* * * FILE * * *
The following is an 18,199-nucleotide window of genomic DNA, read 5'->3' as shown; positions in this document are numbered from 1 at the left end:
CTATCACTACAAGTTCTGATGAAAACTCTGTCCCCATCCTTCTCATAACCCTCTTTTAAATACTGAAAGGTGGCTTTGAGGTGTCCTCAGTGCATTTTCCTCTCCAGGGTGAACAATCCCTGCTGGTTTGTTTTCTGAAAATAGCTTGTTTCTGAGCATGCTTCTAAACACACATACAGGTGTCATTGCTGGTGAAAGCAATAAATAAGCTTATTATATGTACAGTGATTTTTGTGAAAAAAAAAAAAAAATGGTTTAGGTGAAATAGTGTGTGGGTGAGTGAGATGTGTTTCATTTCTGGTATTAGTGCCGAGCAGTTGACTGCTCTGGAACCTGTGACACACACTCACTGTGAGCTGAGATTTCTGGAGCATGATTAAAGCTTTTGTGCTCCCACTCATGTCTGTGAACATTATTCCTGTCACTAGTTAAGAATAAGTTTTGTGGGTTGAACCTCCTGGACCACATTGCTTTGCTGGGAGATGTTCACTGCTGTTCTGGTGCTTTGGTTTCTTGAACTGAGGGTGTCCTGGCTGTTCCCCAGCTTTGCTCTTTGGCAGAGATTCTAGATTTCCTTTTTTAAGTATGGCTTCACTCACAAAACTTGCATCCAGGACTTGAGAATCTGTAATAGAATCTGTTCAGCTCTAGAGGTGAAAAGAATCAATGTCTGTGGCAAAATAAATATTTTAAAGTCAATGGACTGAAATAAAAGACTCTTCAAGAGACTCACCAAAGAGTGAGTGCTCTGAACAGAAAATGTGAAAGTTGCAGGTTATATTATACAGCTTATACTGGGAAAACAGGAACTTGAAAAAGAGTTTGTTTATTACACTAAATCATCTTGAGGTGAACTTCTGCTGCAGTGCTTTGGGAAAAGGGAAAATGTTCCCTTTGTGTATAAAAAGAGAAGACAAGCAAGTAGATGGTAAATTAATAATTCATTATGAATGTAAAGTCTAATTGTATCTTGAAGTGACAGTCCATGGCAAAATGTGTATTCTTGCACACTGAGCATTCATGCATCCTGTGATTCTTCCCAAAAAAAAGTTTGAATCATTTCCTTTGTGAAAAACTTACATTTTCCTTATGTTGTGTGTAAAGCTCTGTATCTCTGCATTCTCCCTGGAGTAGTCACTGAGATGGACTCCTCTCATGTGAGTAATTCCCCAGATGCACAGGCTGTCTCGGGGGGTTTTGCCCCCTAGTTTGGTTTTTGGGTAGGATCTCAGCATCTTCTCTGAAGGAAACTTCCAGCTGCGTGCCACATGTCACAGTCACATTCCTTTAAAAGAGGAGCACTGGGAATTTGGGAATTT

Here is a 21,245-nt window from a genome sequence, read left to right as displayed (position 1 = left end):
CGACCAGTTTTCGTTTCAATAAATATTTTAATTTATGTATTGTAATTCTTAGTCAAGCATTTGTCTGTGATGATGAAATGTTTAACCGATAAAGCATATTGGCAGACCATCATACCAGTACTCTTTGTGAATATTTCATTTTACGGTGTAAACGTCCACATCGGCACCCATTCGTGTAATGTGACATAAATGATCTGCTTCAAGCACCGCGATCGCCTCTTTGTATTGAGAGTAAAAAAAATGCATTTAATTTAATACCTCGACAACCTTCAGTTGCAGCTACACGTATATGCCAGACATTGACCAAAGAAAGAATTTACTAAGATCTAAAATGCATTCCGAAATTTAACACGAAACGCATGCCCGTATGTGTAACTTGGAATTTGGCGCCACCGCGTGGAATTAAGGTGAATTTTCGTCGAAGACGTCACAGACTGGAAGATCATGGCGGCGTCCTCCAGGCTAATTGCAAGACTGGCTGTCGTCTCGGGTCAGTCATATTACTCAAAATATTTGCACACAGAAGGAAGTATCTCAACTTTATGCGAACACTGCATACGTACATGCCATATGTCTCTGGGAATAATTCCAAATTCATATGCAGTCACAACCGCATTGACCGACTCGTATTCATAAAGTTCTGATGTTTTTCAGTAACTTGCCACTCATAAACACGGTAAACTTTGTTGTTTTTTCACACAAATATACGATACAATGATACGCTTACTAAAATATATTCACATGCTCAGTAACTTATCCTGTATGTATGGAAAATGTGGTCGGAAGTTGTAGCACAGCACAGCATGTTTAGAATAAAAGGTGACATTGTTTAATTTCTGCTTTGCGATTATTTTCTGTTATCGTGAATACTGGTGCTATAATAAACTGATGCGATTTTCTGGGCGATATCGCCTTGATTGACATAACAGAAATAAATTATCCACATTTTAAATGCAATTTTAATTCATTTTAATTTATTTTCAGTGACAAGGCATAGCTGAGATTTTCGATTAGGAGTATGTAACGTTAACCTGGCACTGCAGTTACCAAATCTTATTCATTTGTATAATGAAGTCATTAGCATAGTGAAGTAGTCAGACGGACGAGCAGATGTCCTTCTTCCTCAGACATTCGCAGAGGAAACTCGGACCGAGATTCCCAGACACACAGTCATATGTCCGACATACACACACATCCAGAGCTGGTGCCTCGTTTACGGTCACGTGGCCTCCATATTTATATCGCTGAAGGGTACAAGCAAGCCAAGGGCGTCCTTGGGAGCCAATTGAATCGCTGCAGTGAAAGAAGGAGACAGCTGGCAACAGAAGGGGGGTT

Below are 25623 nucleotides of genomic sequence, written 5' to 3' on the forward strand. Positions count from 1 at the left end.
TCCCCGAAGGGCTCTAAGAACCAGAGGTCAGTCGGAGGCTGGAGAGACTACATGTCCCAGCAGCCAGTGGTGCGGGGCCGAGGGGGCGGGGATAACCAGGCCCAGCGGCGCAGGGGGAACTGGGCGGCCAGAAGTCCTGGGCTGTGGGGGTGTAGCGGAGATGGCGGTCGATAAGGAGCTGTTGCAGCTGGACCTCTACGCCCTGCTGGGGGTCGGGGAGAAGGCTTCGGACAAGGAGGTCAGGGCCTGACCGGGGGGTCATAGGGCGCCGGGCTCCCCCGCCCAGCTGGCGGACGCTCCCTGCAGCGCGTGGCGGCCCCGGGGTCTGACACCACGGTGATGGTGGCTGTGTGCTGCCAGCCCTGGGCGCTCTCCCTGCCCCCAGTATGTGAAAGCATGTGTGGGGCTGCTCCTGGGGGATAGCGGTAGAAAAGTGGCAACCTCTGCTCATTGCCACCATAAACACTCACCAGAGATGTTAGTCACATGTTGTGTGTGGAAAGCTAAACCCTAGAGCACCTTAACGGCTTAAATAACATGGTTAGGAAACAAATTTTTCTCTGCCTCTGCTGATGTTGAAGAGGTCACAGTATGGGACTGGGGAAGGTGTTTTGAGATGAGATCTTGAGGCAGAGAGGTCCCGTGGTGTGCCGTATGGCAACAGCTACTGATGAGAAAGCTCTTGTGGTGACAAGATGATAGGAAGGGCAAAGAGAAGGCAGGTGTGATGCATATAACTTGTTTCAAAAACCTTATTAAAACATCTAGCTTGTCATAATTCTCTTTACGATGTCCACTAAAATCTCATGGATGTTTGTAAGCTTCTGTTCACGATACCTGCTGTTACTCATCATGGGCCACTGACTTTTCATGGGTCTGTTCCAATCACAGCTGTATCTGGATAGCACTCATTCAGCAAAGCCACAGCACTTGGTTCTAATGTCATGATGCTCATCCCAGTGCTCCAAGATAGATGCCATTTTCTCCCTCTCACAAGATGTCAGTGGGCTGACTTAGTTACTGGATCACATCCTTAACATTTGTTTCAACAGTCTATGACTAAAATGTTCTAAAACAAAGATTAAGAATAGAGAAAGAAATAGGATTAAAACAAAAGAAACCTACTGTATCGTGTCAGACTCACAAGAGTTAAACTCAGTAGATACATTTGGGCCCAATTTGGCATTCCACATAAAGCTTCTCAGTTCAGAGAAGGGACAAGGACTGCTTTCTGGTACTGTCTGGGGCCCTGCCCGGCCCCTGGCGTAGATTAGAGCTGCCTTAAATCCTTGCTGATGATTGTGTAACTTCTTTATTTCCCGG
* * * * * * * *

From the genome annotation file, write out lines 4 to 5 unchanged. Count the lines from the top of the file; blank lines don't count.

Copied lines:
CGACCAGTTTTCGTTTCAATAAATATTTTAATTTATGTATTGTAATTCTTAGTCAAGCATTTGTCTGTGATGATGAAATGTTTAACCGATAAAGCATATTGGCAGACCATCATACCAGTACTCTTTGTGAATATTTCATTTTACGGTGTAAACGTCCACATCGGCACCCATTCGTGTAATGTGACATAAATGATCTGCTTCAAGCACCGCGATCGCCTCTTTGTATTGAGAGTAAAAAAAATGCATTTAATTTAATACCTCGACAACCTTCAGTTGCAGCTACACGTATATGCCAGACATTGACCAAAGAAAGAATTTACTAAGATCTAAAATGCATTCCGAAATTTAACACGAAACGCATGCCCGTATGTGTAACTTGGAATTTGGCGCCACCGCGTGGAATTAAGGTGAATTTTCGTCGAAGACGTCACAGACTGGAAGATCATGGCGGCGTCCTCCAGGCTAATTGCAAGACTGGCTGTCGTCTCGGGTCAGTCATATTACTCAAAATATTTGCACACAGAAGGAAGTATCTCAACTTTATGCGAACACTGCATACGTACATGCCATATGTCTCTGGGAATAATTCCAAATTCATATGCAGTCACAACCGCATTGACCGACTCGTATTCATAAAGTTCTGATGTTTTTCAGTAACTTGCCACTCATAAACACGGTAAACTTTGTTGTTTTTTCACACAAATATACGATACAATGATACGCTTACTAAAATATATTCACATGCTCAGTAACTTATCCTGTATGTATGGAAAATGTGGTCGGAAGTTGTAGCACAGCACAGCATGTTTAGAATAAAAGGTGACATTGTTTAATTTCTGCTTTGCGATTATTTTCTGTTATCGTGAATACTGGTGCTATAATAAACTGATGCGATTTTCTGGGCGATATCGCCTTGATTGACATAACAGAAATAAATTATCCACATTTTAAATGCAATTTTAATTCATTTTAATTTATTTTCAGTGACAAGGCATAGCTGAGATTTTCGATTAGGAGTATGTAACGTTAACCTGGCACTGCAGTTACCAAATCTTATTCATTTGTATAATGAAGTCATTAGCATAGTGAAGTAGTCAGACGGACGAGCAGATGTCCTTCTTCCTCAGACATTCGCAGAGGAAACTCGGACCGAGATTCCCAGACACACAGTCATATGTCCGACATACACACACATCCAGAGCTGGTGCCTCGTTTACGGTCACGTGGCCTCCATATTTATATCGCTGAAGGGTACAAGCAAGCCAAGGGCGTCCTTGGGAGCCAATTGAATCGCTGCAGTGAAAGAAGGAGACAGCTGGCAACAGAAGGGGGGTT

Below are 25623 nucleotides of genomic sequence, written 5' to 3' on the forward strand. Positions count from 1 at the left end.